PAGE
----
EXHIBIT 2: Priority | Stakeholders | ArcelorMittal | Intersection | 1 | Employability & employment Oppurtunities to local communities | Access to Land | Access to Land | 2 | Human rights | Mandatory clearances for environment | Employability & employment Oppurtunities to local communities | 3 | Business Development | Workplace health & safety | Human rights | 4 | Biodiversity | Corporate governance/business conduct | Biodiversity | 5 | Education of local communites | Biodiversity | Mandatory clearances for environment | 6 | Access to land | Human rights | Business Development | 7 | Climate Change | Employability & employment Oppurtunities to local communities | Education of local communites | 8 | Mandatory clearances for environment | Education of local communites | Workplace health & safety | 9 | Health care for communites | Climate Change | Climate Change | 10 | Workplace health & safety | Health care for communites | Corporate governance/business conduct | 11 | Supply chain | Business Development | Health care for communites | 12 | Corporate governance/business conduct | Supply chain | Supply chain |

EXHIBIT 3: Factors(Input) | KPI | Cost | No. Of Schools Enrolled in the programme | Time | No. Children participating in eco club activities | | Result of surveys to measure improvement in environmental awareness amongst students. | | No. Of Schools having eco club. | | No. Of teachers trained. | | No. Of students involved in eco-club activities | | No. Of Sessions conducted on environmental education | | Recruitment of environmental education teachers | | Conducting tests for assessing teacher's performance |

EXHIBIT 4: National steering committee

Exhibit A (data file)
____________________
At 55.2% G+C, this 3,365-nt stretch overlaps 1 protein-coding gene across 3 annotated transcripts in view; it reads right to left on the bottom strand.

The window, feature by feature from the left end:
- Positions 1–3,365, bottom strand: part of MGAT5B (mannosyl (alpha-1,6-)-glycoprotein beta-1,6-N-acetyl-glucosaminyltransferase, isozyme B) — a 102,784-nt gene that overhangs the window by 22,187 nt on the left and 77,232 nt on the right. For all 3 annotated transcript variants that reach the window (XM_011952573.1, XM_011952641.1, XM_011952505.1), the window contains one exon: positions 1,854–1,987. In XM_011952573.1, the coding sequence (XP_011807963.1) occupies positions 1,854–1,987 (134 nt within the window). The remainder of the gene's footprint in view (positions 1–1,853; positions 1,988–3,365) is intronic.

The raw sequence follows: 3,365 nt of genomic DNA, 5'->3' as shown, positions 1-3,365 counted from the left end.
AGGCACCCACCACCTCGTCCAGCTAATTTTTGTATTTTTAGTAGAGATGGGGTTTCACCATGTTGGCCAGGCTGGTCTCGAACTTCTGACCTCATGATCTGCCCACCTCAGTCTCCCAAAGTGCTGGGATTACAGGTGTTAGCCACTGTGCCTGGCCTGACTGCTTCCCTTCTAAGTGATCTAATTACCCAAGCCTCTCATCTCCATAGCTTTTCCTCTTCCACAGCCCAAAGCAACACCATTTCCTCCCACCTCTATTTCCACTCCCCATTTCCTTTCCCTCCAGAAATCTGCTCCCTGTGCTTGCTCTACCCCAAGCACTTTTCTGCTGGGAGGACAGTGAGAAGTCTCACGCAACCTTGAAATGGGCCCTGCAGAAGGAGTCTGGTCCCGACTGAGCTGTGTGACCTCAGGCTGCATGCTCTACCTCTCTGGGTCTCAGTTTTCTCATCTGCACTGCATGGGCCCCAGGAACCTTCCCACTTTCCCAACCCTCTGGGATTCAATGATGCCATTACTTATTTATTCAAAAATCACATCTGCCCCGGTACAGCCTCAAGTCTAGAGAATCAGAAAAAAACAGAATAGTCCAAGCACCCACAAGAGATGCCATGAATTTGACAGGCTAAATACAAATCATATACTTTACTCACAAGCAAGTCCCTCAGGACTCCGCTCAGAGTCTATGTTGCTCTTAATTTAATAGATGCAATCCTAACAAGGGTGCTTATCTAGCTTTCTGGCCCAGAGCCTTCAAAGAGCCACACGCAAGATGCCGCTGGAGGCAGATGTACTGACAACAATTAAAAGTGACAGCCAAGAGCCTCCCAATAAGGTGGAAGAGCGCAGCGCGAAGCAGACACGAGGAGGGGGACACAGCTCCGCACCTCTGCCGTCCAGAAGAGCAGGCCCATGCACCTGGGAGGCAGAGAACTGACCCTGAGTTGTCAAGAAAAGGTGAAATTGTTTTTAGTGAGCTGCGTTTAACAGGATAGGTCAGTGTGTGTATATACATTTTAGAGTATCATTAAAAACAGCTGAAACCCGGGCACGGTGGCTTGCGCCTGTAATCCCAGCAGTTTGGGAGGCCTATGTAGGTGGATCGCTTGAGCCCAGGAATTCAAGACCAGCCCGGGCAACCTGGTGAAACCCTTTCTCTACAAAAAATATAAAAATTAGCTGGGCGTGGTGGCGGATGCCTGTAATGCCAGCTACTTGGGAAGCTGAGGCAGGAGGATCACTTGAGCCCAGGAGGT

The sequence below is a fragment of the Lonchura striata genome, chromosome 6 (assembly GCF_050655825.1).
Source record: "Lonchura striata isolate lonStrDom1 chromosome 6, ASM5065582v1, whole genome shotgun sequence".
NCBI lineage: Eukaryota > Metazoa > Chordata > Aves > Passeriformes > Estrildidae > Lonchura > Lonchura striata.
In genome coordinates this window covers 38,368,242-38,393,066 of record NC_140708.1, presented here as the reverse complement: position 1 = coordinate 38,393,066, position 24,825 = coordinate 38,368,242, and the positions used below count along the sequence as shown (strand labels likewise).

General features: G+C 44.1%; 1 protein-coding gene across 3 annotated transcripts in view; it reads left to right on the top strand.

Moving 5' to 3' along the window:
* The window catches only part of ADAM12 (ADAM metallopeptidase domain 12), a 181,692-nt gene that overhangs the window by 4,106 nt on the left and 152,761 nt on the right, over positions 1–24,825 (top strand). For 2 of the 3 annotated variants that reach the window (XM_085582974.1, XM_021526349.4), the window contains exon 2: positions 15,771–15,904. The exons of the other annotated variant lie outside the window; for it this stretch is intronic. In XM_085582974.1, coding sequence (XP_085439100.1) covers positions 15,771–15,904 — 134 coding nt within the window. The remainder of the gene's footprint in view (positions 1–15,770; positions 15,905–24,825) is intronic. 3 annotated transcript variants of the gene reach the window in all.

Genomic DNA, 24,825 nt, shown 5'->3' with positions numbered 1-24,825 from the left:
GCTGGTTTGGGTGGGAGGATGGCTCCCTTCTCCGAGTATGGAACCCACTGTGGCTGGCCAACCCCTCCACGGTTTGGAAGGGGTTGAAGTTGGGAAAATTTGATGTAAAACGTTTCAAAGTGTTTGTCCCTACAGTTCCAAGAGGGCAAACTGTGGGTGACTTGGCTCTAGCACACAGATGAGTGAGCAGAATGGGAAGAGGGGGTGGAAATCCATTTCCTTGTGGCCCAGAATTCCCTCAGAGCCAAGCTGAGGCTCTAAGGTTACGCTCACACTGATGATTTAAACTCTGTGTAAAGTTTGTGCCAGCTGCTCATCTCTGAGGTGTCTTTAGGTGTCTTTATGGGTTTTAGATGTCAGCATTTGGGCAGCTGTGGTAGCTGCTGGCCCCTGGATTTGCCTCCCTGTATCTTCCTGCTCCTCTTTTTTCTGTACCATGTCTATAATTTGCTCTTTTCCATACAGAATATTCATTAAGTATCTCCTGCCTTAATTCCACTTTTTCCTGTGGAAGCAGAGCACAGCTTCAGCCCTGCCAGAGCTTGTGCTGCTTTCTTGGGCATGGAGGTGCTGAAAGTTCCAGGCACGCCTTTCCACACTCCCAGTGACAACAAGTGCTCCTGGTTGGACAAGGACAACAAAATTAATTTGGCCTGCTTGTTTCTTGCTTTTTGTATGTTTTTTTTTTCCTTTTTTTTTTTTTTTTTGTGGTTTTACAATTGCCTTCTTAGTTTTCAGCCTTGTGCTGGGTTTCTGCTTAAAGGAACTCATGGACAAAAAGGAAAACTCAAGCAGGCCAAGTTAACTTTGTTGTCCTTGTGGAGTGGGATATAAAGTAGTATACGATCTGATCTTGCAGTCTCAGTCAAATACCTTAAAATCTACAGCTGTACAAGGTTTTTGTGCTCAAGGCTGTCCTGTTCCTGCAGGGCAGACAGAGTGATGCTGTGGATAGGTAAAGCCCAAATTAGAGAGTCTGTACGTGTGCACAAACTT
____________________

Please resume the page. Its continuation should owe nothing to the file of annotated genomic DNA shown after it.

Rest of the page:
National steering committee

Feedback Mechanism
Feedback Mechanism
State Office
State Office


Government Department

Government Department

Programme management committee
Programme management committee

Stakeholders at national level

Stakeholders at national level

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...The Economist 本 PDF 由人人网《经济学人》翻译组提供翻译、整理 新浪微博请关注 原文版权归经济学人集团所有 小组地址 主宰自己人生的秘诀在于求知与冒险,前者让你预见未来,后者让你掌控你所预见的未来。 鸣 组长:钮成拓 组长:胡伟凡 谢 翻译 A 组(一周时事 The world this week 文艺 Books and Arts) 组员:史心语 李雅婷 罗智 朱田牧 沈鱼 唐宇 熊朋迪 姚欣悦 翻译 B 组(财经 Finance & Economics 科技 Science & Technology) 组员:陈默 汤旭武 熊佳 黄文琦 王紫珊 徐莉钦 袁子葳 陈玉梅 许青 汤永永 翻译 C 组(精粹 Briefing 亚洲 Asia) 组长:贺鹏 组员:董董 王英莲 金婧华 杨婕 郑玮 闵昂 董平 苏秋秋 刘畅 杨畅 翻译 D 组(商业 Business 社论 Leaders) 组长:卢爽 组员:程娟 曹宝平 张力 巩子笠 王同同 谢乙德 赵一蓉 管浩波 翻译 E 组(美国 United States 美洲 The Americas) 组长:程蒙 组员:慧子 孔德威 栾子越 裴静 郑恒 胡文玉 王思思 马绍博 李苏 翻译 F 组(中东与非洲 Middle East and Africa 国际 International) 组长:单李扬 组员:樊睿 沈骜 林冰洁 李小千 黄献禾 蔡丽艳 李骏 刘超 翻译 G 组(英国 Britain 欧洲 Europe) 组长:周薇薇 组员:徐文婕 周开文 郭伟华 战培良 郭爽 芳菲 柳杨 王征 李慧彗 郭心睿 李寅 罗丹 张亚玲 校对组 组长:尹茜 组员:李晓敏 任昊 汪楚航 胡心云 张诗玲 张理中 王晴 刘洋 杨舒雅 费凡 ——组员专访 没有赶上这周的小组会议, 但是也得服从组织安排啊。 这周的题目是政治和金融的结合体, 尽管不长, 也让我大费周章。 虽然嘴上说再也不要碰经济类的文章了,但是心里还是有种想要去正视自己软肋的冲动。每次都是拖拖拉拉直到最后,有时 候还要翻译到一点多,厚着脸皮向刘总、组长和校对组的同学们表示深深的歉意。 因为考研,我加入了这个小组,从当初看不得群里一片喧哗,气愤从网横行的河蟹,然后为分组纠结,再到后来认识了 好多朋友,成长的确是一件值得开心的事情。那么多伙伴祝我生日快乐,我一条一条看过去,留下了一个一边笑一边想哭的 扭曲表情。 今天刘总把人人小组对翻译团的超好评发出来了,今后也请各位继续多多努力,我们的目标还很远大呢! C 组-苏秋秋 2011.9.10 《经济学人》中英文对照版 2011 年 9 月 10 日刊 免费订阅地址: -1- 本刊旨在提供学习交流之用,请于下载后 24 小时内删除,我们鼓励购买正版! The Economist 本 周 政 治 要 闻 BY 史 心 语 &罗 智 本 周 商 业 要 闻 BY 唐 宇 &熊 朋 迪 本 PDF 由人人网《经济学人》翻译组提供翻译、整理 财 经 Finance & Economics 红币在国外 新浪微博请关注 原文版权归经济学人集团所有 小组地址......